Halifax opens bank account price war

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The Independent Online

Halifax, Britain's largest mortgage lender, yesterday provoked a price war among high street banks by launching a current account that will offer an interest rate 40 times higher than most products currently available.

Halifax, Britain's largest mortgage lender, yesterday provoked a price war among high street banks by launching a current account that will offer an interest rate 40 times higher than most products currently available.

Halifax said it will spend up to £50m subsidising the offer to pay customers 4 per cent on current accounts. Most high street banks pay interest on similar accounts at only 0.1 per cent.

Lloyds TSB, Barclays, HSBC and NatWest, the four major banks dominating the current account market, will now be under pressure to follow suit.

Lloyds and Barclays said last night they were reviewing their rates, which stand at just 0.1 per cent. A spokeswoman for Lloyds said: "We are not going to respond in a knee-jerk way but we are keeping a close eye on our interest rates and we want to remain competitive."

Halifax said customers who wanted to use branches had been overlooked in the industry-wide frenzy to provide online banking. James Crosby, Halifax's chief executive, yesterday pledged to "bring some value back into high street traditional banking, where we believe three-quarters of customers still want to do their banking".

The mortgage bank also said it would charge only 10 per cent interest on authorised overdrafts, compared to typical high street rates of about 18 per cent. There will also be a facility to be £100 overdrawn without paying any fee.

The new Halifax current account will be available from early January to anyone who pays £1,000 into their account each month, even if the balance then falls below this level. Access to the account will also be available by telephone and over the internet.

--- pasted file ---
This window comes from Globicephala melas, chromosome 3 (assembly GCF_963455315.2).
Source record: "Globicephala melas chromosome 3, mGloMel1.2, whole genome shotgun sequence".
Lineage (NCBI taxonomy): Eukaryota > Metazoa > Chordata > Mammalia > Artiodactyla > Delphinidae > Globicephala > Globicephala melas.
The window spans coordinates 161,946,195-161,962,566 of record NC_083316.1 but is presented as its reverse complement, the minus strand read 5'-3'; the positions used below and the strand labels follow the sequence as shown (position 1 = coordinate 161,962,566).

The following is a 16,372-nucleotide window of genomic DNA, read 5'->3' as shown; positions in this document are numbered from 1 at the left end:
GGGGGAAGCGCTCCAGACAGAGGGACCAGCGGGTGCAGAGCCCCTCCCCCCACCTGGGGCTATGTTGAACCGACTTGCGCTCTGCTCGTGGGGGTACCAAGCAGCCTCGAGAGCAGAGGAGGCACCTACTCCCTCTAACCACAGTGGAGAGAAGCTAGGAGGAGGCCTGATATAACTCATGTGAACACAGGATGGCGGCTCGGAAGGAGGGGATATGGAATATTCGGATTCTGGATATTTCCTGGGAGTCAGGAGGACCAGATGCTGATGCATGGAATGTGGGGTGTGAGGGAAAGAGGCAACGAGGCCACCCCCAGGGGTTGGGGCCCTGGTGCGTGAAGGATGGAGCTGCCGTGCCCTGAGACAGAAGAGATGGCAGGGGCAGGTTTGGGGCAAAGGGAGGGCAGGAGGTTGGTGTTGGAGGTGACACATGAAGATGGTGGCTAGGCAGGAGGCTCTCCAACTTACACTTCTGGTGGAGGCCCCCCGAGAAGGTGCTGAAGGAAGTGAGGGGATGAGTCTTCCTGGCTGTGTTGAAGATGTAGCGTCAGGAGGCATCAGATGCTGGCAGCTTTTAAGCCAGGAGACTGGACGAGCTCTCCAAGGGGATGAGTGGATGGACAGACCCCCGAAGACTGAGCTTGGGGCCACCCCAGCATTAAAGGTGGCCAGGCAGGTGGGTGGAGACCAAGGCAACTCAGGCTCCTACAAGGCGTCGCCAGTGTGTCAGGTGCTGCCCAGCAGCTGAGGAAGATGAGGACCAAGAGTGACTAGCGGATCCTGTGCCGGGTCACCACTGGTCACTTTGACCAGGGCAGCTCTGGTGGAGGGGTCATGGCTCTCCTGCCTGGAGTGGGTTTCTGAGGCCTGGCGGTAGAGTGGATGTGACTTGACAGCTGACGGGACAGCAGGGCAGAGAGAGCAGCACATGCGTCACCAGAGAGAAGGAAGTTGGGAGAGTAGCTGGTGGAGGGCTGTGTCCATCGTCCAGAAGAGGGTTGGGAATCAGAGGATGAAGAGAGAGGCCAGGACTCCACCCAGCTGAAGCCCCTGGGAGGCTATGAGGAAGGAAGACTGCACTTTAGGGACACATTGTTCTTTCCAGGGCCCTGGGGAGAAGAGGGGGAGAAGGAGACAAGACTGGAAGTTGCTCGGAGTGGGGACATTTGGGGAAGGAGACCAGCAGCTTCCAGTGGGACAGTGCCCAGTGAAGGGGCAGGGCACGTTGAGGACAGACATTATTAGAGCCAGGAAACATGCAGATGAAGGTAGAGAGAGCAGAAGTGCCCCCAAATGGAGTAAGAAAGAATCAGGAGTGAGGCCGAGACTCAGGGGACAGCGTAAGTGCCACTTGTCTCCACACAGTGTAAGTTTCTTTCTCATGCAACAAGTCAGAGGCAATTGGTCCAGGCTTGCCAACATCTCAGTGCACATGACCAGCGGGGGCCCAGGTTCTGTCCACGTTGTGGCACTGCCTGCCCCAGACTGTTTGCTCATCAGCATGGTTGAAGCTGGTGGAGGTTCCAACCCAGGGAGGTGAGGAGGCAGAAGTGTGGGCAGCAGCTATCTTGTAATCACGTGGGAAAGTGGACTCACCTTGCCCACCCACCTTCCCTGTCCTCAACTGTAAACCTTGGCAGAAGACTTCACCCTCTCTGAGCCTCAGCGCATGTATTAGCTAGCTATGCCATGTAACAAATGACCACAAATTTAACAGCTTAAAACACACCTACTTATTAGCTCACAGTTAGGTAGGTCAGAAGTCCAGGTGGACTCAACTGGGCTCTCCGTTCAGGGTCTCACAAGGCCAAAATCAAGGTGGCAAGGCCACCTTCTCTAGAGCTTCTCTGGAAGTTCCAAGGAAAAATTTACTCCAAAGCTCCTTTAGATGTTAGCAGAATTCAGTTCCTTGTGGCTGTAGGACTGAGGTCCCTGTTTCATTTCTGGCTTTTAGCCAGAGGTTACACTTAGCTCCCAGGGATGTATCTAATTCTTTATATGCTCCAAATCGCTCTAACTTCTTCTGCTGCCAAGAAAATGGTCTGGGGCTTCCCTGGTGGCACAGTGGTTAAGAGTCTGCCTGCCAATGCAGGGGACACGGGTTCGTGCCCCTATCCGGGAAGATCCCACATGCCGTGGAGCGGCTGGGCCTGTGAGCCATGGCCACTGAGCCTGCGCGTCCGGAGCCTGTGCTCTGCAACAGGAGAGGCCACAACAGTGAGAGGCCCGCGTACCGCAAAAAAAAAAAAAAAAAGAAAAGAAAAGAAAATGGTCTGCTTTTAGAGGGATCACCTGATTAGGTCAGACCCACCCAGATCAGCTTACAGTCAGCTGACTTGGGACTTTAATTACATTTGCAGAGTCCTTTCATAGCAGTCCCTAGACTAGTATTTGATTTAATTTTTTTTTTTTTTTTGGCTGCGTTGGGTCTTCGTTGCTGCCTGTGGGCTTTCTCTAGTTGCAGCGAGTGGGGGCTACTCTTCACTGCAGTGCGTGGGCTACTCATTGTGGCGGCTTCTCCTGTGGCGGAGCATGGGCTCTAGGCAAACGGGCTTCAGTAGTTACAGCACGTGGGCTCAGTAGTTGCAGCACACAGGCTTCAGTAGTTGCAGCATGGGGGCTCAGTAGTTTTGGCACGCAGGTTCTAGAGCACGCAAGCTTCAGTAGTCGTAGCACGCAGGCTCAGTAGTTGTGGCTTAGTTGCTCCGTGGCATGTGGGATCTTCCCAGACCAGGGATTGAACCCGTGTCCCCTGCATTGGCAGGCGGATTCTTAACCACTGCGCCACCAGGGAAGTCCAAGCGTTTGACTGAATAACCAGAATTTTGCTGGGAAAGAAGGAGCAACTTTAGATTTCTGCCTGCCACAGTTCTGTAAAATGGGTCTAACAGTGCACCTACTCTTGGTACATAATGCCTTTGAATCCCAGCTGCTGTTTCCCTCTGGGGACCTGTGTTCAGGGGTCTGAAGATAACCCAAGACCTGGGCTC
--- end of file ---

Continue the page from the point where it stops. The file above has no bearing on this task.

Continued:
At the moment, the four biggest retail banks control 80 per cent of the UK's 38 million current accounts. Halifax said it hoped the move would double its share of the current account market to 12 per cent in the next few years.

Rival banks are likely to fight back. Abbey National, another mortgage bank wishing to double its current account customer base, is believed to be about to launch a series of more competitive accounts. The bank currently offers a tiered interest rate on its current account, starting at 0.2 per cent for balances up to £5,000.

Analysts said the move by Halifax echoes a similar offensive in the mortgage market in the 1980s and 1990s. New entrants drove down the price of mortgages so that traditional lenders, including Halifax, also had to lower their prices.

Banking shares, including those of Halifax, yesterday fell on the anticipation of a price war across the sector.

It would be very expensive for the larger banks to match Halifax's offer. Analysts have estimated that the four major current account banks would have to pay up to £2.7bn a year, representing 16 per cent of pre-tax profit, to offer 4 per cent interest payments to existing and new customers.

The Halifax high street initiative comes despite its own recently launched branchlessbank, Intelligent Finance, which started its telephone service earlier this month.

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